Our treatment strategy was associated with a high definitive neuro-control rate of 75% for all patients. This was in line with the outcome of the NCCTG N107C/CEC.3 trial showing no difference in overall survival of patients treated with focal radiotherapy versus patients treated with whole-brain radiotherapy in this situation . The reported local control rate in this randomized study (61.8%) was remarkably lower than the one we found in our retrospective analysis. Possible explanations for this fact could be differences in target volume and dose concepts, as well as in the limitations of a monocentric retrospective analysis. Our observed local control rate was nevertheless in the range between 80 and 90% reported by other centers [5, 10‐12].
As expected from published data [13‐15], distant brain failure after focal radiotherapy of the resection cavity was found frequently in our analysis, stressing the importance of continuous follow-up including MRI. Leptomeningeal disease was found in 7.2% of the cases in our study. This is in line with published data [10, 16, 17]. Nearly half of the distant brain recurrences could be salvaged with radiosurgery. This contributed to the high estimated 1‑year WBI-free rate of 72.3% (95% CI 57.1–82.9%) and the simultaneously high estimated 1‑year neuro-control rate of 79.1% (95% CI 65.0–88.0%) of our retrospective analysis. In our dataset, no evidence for an additional benefit in terms of locoregional control in the brain could be shown for systemic treatments. This was supported by a subset analysis, which gave no evidence of an effect of type of systemic treatment, interval to start of systemic treatment after resection, or controlled systemic disease status of the patient. The heterogeneity and limited number of patients in our study might bias this.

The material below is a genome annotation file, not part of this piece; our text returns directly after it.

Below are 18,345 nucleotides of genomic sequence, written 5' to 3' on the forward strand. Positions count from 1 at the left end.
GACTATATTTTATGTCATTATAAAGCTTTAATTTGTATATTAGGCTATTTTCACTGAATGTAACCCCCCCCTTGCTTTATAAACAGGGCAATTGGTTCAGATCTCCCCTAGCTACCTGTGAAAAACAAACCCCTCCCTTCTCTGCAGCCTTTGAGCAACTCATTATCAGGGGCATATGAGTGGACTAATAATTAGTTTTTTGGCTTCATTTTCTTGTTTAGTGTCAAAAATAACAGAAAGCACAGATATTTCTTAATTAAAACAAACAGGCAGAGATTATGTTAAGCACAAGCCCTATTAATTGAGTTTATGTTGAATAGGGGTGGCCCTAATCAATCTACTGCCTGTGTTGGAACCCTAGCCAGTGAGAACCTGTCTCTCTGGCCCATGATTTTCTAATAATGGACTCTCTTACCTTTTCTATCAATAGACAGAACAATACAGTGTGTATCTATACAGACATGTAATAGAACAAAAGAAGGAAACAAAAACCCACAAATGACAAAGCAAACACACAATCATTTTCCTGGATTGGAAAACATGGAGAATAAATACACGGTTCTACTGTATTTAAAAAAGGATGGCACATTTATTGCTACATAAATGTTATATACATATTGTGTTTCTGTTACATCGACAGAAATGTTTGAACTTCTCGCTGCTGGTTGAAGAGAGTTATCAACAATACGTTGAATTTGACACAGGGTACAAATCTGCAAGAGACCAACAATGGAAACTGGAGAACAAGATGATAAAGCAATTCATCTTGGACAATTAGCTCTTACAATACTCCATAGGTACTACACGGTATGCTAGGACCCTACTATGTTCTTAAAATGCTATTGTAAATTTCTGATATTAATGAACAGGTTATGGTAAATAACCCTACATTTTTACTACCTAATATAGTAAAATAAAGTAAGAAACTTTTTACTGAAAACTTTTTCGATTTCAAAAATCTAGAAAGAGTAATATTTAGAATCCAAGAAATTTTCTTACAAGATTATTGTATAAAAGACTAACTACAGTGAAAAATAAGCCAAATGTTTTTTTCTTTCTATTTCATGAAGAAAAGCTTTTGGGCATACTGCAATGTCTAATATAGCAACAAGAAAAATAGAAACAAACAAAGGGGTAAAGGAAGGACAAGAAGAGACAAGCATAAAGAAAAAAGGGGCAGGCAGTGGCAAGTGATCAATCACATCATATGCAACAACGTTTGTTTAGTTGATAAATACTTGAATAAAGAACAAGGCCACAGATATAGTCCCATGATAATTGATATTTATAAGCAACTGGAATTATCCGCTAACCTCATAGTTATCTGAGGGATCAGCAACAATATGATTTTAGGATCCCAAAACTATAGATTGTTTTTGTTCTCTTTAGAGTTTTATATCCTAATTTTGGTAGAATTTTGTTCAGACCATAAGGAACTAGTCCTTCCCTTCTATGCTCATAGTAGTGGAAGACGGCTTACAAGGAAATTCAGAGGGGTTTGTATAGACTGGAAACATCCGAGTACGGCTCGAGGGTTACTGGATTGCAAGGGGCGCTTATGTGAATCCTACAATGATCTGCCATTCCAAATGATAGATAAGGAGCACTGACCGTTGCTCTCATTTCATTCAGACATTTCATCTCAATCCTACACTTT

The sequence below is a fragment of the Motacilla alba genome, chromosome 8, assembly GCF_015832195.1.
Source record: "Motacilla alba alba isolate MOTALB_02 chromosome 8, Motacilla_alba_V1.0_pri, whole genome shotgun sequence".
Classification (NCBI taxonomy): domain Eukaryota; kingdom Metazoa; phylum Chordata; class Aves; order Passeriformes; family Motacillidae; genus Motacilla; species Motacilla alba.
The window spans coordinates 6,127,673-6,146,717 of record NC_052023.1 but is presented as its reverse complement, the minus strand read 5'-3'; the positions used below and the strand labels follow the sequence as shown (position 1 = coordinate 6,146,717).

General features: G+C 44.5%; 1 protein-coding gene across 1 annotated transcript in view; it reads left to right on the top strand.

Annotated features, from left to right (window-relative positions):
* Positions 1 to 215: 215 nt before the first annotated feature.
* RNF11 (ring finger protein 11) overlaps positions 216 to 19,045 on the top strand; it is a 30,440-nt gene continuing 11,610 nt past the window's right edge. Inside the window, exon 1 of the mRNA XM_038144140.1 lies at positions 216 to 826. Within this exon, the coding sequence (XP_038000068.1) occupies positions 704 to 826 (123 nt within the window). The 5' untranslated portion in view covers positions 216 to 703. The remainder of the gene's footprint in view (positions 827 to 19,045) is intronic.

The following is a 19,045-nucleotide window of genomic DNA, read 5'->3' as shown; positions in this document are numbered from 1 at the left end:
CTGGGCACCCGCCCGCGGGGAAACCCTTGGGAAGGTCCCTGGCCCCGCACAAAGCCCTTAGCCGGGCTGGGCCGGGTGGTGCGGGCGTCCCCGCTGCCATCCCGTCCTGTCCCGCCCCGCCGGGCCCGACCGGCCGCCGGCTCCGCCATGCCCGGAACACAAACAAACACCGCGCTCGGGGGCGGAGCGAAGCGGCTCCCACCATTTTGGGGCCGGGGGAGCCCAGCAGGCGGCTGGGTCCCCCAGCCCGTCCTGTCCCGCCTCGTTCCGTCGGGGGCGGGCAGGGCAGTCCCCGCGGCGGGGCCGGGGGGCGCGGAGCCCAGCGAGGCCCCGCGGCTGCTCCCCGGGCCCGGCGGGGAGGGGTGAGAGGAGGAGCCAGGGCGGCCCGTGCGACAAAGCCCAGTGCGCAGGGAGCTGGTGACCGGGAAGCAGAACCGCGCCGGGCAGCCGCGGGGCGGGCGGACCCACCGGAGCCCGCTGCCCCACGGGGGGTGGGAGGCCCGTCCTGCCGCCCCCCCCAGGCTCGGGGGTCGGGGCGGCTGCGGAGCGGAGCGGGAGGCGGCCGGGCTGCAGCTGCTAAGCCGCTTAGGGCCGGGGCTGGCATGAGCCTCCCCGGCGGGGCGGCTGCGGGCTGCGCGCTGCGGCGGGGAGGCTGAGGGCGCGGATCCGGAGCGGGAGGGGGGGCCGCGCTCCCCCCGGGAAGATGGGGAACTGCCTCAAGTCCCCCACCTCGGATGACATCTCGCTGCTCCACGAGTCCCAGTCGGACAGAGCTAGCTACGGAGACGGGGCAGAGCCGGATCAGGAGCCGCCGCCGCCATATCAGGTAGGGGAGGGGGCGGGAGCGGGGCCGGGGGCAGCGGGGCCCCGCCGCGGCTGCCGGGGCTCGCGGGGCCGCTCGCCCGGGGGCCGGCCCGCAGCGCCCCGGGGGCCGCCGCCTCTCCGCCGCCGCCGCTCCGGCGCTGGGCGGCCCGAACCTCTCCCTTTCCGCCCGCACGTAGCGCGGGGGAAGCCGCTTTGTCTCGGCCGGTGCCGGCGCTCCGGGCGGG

Radiotherapy-associated contrast-enhancing brain lesions, i.e., radionecrosis [18, 19], have been inconsistently reported in publications so far. This is due to the fact that the differential diagnosis to local progression is challenging. In our series, those MRI findings were detected in 21% of all patients during follow-up. Most were diagnosed in asymptomatic patients and regressing or stable without any further treatment. Five of them were histologically proven by complete resection of the lesion due to suspected local recurrence on MRI ± FET-PET. The estimated 1‑year radionecrosis rate of 23% was in the range of other reported series [4, 5], while the 1‑year symptomatic radionecrosis rate of 3.6% was quite low in the light of these data.